|Categories||Habitats, Mammals, Primates|
|Date||24 Oct 2018|
Golden-crowned sifakas are critically endangered lemurs endemic to the Daraina region of northeastern Madagascar. The 2,000km2 region encompasses a unique biogeographical transition zone from Madagascar’s northern and western dry deciduous forests to southern humid forests. Currently, information regarding the ecological role and habitat needs of the golden-crowned sifaka is greatly lacking. My project will address the knowledge gap concerning golden-crowned sifaka habitat structure, resources within their various habitat types, and how anthropogenic disturbances impact their behavior and health. The ultimate goal of this research is to collaborate with Malagasy NGOs, local members of the Daraina community, primary and secondary schools in Daraina, and students at the University of Antananarivo to conduct an assessment of behavior, physiology, and habitat structure of golden-crowned sifakas. This will be used to aid in the establishment of a replicable, long-term monitoring and conservation program in the Loky-Manambato protected area.
Three specific objectives will be used to achieve this goal, while providing information that is currently lacking for the critically endangered golden-crowned sifaka.
1) Use novel tracking technology to determine if golden-crowned sifakas shift their social and spatial behavior in fragmented habitats.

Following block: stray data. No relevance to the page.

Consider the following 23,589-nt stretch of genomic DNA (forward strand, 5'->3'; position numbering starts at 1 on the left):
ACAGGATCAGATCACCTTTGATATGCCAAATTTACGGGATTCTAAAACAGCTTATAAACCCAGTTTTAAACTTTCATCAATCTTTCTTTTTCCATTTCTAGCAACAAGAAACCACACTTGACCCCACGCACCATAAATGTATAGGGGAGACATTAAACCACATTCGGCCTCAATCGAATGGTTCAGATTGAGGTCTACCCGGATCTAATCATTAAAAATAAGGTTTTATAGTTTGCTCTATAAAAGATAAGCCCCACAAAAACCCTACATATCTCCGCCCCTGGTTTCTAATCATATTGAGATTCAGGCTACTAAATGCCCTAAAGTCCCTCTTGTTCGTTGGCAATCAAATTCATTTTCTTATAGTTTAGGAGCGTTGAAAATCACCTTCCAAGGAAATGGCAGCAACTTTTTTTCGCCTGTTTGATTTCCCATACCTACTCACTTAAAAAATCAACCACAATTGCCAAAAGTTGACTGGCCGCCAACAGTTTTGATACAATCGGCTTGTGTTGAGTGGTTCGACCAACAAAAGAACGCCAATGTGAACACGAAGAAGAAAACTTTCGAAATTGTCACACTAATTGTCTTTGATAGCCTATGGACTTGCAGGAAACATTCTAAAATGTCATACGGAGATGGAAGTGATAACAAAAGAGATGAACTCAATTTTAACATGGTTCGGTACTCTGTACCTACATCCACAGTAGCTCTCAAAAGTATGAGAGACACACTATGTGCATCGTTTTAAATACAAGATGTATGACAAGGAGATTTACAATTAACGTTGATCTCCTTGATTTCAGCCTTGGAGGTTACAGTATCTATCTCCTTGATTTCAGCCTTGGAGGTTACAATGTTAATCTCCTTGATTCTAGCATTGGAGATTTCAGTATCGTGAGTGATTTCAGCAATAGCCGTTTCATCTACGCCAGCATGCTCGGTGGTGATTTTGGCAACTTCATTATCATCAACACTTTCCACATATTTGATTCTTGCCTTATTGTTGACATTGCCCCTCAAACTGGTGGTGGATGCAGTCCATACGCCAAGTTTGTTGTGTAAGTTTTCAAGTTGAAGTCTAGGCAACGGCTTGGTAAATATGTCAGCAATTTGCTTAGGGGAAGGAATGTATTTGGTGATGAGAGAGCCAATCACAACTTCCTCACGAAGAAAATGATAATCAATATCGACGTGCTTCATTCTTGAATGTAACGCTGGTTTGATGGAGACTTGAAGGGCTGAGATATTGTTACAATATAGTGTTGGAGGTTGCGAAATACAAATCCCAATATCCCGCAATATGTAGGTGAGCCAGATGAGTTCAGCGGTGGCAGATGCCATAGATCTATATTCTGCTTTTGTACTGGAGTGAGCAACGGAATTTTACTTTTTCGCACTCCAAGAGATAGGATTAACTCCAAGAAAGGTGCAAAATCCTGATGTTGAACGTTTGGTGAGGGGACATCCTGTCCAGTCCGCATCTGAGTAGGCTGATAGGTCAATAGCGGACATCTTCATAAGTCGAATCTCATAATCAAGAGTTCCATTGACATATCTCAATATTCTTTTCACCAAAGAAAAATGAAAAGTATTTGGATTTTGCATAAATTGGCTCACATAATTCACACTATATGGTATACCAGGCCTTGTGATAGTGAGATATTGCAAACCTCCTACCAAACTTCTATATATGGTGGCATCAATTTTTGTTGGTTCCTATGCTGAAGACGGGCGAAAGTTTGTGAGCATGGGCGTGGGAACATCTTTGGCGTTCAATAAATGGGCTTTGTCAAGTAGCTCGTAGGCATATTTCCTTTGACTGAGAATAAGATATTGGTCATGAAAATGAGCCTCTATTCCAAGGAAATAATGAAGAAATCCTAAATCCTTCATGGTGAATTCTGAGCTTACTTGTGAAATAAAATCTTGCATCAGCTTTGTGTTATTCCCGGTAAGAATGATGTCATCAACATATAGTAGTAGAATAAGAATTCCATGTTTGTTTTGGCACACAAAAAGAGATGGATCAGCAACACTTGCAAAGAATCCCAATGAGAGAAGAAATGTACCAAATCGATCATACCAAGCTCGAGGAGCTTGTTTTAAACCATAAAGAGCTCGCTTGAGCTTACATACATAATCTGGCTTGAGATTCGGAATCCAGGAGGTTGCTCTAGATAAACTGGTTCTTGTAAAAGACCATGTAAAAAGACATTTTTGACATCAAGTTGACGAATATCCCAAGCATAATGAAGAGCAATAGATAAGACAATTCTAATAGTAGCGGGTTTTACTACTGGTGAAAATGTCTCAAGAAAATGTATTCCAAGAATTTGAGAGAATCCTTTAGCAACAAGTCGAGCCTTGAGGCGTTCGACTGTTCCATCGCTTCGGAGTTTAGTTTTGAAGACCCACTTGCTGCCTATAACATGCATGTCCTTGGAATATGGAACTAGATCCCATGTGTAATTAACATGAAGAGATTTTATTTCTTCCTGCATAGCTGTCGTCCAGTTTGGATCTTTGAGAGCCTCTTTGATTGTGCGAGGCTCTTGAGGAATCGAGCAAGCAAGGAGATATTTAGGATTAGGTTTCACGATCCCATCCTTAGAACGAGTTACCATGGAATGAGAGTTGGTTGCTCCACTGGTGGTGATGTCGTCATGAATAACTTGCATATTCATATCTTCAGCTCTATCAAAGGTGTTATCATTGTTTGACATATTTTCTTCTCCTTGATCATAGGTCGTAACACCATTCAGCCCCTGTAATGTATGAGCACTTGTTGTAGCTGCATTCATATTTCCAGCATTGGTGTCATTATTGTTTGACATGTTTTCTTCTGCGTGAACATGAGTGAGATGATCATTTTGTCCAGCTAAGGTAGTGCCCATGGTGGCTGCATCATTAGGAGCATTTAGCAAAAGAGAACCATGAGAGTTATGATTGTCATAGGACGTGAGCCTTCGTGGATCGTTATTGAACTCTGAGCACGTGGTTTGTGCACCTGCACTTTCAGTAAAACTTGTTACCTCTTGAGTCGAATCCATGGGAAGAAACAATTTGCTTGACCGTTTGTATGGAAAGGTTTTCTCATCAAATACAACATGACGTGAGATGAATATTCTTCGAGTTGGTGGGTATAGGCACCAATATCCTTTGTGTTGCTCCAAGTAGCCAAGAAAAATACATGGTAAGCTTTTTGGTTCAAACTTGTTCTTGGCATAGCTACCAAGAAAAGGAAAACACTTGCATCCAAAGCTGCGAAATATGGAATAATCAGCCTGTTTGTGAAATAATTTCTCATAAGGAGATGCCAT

2) Identify whether social grouping patterns and habitat type influence fecal glucocorticoid metabolites (stress levels) in golden-crowned sifakas.
3) Determine habitat structure, food availability, and model land cover of golden-crowned sifaka territories in the Daraina region.
Connecting golden-crowned sifaka spatial behavior to their physiological responses can help us understand the impacts of land management practices. Through understanding their stress responses, we can determine the degree of fragmentation golden-crowned sifakas can handle before declines in their physiological health occur. Knowledge of this threshold will allow us to focus restoration efforts and forest protection in appropriate habitat types and locations.
In addition to the research focus of this project, I am partnering with Madagascar National Parks (MNP) to implement an Eco-Schools Program in northern Madagascar. The program focuses on introducing local children to the incredible biodiversity in their backyards, creating awareness, action, and accountability concerning environmental sustainability. I am hoping that the Eco-Schools program will be able to improve biodiversity education in the region and connect students with nature in a way that compels them to be stewards of the environment and advocates of sustainability practices in their homes and communities.
Read about Meredith's previous project https://www.rufford.org/projects/meredith_semel or for more information contact: